Modern Sculpture from Jean Arp to Melvin Edwards: A Conversation with Catherine Craft Part 1


The Athenaeum Review art

Our guest on this podcast is Catherine Craft, curator at the Nasher Sculpture Center; she recently organized The Nature of Arp, which travels to the Peggy Guggenheim Collection in Venice.
In part one:

The place of “nature” in Arp’s art (1:30) — an antidote to the horrors of World War I (2:00) — not so much the appearance of nature, as its operations and principles (2:45) — sketches made while walking along Lake Zurich, seeing the waves upon the shore (3:15) — forms suggested by the liquidity of the ink: both abstract, and suggestive of the natural world (4:00) — not just the form of nature, but its dynamic energy (5:15) — A sense of humility before nature (6:00) — against the Romantic creator figure: entropy and things falling apart (6:30) — art “as natural as a bud bursting open” (7:45) —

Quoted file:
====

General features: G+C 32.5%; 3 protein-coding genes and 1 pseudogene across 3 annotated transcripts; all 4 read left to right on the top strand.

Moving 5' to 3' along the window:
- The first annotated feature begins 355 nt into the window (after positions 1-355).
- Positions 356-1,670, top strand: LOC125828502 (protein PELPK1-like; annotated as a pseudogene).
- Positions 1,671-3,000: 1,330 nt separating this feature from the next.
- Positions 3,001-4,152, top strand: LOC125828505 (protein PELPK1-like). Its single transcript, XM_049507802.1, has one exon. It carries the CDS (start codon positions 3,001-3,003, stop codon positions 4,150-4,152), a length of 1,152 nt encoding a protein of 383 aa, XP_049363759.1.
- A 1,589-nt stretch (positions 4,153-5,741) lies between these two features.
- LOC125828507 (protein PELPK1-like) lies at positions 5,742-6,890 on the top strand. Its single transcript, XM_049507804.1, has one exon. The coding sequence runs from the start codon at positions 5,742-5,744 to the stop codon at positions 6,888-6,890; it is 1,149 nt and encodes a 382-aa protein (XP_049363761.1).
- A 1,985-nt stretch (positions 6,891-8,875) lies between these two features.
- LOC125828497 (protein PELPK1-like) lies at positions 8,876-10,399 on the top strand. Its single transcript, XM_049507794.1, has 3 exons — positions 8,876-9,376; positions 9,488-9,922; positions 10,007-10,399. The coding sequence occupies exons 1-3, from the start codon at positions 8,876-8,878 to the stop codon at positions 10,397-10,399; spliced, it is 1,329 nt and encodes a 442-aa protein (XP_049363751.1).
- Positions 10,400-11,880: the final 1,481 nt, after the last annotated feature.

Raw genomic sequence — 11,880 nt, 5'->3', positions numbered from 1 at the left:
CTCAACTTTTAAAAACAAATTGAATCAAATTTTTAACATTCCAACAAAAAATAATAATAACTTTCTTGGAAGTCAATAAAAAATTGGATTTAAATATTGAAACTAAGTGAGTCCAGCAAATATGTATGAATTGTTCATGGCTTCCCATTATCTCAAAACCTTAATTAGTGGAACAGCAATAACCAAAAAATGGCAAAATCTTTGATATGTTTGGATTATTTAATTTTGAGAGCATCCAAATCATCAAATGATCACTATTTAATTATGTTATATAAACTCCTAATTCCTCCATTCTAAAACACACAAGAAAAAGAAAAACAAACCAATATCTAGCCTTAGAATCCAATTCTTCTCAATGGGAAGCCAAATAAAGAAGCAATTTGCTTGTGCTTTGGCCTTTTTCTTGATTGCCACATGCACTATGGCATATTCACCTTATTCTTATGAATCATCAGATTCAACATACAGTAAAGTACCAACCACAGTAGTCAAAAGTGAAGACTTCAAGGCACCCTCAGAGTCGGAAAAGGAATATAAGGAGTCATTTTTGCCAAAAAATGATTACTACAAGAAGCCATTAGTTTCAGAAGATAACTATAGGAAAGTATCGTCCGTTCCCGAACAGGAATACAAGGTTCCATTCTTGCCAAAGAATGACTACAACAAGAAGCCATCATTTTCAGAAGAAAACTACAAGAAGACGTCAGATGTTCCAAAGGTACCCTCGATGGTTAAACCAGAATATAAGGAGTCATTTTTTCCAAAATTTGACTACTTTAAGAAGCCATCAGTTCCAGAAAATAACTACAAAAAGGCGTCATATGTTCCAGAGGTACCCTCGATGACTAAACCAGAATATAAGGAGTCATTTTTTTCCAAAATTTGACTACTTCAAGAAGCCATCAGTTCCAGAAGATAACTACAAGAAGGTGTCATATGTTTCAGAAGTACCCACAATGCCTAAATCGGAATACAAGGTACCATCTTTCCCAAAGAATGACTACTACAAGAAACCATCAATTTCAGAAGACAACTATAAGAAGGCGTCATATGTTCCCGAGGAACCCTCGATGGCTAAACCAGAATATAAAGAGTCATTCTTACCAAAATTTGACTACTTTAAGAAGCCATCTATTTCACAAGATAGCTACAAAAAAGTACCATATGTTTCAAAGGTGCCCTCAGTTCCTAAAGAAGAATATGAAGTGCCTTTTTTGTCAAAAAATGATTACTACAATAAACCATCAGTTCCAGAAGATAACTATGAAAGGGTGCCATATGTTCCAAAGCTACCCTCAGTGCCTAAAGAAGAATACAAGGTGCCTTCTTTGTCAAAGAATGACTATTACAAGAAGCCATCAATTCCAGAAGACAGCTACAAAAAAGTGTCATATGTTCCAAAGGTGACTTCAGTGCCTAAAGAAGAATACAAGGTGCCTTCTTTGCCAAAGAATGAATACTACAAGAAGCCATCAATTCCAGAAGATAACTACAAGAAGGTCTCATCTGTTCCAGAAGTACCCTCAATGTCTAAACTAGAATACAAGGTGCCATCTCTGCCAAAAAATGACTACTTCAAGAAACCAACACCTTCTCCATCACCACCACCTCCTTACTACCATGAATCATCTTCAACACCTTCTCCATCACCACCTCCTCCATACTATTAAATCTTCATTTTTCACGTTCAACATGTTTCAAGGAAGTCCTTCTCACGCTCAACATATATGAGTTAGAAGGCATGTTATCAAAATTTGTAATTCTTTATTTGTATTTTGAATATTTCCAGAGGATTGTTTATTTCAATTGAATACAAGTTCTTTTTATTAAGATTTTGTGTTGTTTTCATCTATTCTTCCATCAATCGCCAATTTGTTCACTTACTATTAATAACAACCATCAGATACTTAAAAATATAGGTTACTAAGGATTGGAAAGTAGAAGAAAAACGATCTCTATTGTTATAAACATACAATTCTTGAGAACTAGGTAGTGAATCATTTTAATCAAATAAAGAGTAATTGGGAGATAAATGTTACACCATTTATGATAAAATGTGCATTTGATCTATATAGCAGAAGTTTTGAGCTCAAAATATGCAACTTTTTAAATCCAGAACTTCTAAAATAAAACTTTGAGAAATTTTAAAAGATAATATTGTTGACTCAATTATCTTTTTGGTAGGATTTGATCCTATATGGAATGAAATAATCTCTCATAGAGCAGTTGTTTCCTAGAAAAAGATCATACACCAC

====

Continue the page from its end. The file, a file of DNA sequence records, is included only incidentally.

The artistic relationship between Sophie Taeuber-Arp and Jean Arp (9:00) — joint commission for the Café de l’Aubette in Strasbourg (11:15) — the shock of Sophie’s accidental death in 1943 (13:30) — untangling questions of joint authorship (14:30) — Jean’s efforts at ‘posthumous collaboration’ after Sophie’s death (16:00) — increased late interest in spirituality (17:45) — the history of the chance-based works (19:45) —

The original and the copy in Arp’s work (23:00) — coming to New York after World War II (25:15) — the 1920s Dada reliefs, shown at Peggy Guggenheim’s Art of this Century gallery in the 1940s and seen by Gorky, Pollock, and De Kooning (25:30) — Robert Motherwell’s interest in Arp’s 1930s collages (26:45) — Ellsworth Kelly’s interest in Arp’s non-self-expressive, chance-based works (28:00) — Donald Judd’s interest in the utterly smooth surfaces of Arp’s sculptures (29:30)